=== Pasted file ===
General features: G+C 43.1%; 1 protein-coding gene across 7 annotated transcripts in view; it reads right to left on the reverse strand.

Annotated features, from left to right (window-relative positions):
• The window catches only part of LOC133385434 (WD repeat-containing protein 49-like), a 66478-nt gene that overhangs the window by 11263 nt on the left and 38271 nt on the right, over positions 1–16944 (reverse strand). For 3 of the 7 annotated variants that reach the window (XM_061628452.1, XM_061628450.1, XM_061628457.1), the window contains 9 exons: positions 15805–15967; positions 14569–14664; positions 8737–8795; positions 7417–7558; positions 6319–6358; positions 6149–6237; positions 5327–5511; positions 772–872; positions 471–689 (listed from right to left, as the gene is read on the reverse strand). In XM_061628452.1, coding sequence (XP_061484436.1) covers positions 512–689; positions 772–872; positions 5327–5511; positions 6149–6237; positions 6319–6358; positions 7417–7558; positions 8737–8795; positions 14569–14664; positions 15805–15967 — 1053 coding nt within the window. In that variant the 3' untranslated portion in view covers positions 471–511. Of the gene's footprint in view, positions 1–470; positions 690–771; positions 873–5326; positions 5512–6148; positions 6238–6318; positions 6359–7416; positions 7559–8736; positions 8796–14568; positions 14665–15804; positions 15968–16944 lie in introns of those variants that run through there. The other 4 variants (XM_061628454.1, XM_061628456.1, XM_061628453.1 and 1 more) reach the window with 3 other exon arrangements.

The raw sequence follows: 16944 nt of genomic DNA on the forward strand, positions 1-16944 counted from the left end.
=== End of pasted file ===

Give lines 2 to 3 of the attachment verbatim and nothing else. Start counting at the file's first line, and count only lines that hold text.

Annotated features, from left to right (window-relative positions):
• The window catches only part of LOC133385434 (WD repeat-containing protein 49-like), a 66478-nt gene that overhangs the window by 11263 nt on the left and 38271 nt on the right, over positions 1–16944 (reverse strand). For 3 of the 7 annotated variants that reach the window (XM_061628452.1, XM_061628450.1, XM_061628457.1), the window contains 9 exons: positions 15805–15967; positions 14569–14664; positions 8737–8795; positions 7417–7558; positions 6319–6358; positions 6149–6237; positions 5327–5511; positions 772–872; positions 471–689 (listed from right to left, as the gene is read on the reverse strand). In XM_061628452.1, coding sequence (XP_061484436.1) covers positions 512–689; positions 772–872; positions 5327–5511; positions 6149–6237; positions 6319–6358; positions 7417–7558; positions 8737–8795; positions 14569–14664; positions 15805–15967 — 1053 coding nt within the window. In that variant the 3' untranslated portion in view covers positions 471–511. Of the gene's footprint in view, positions 1–470; positions 690–771; positions 873–5326; positions 5512–6148; positions 6238–6318; positions 6359–7416; positions 7559–8736; positions 8796–14568; positions 14665–15804; positions 15968–16944 lie in introns of those variants that run through there. The other 4 variants (XM_061628454.1, XM_061628456.1, XM_061628453.1 and 1 more) reach the window with 3 other exon arrangements.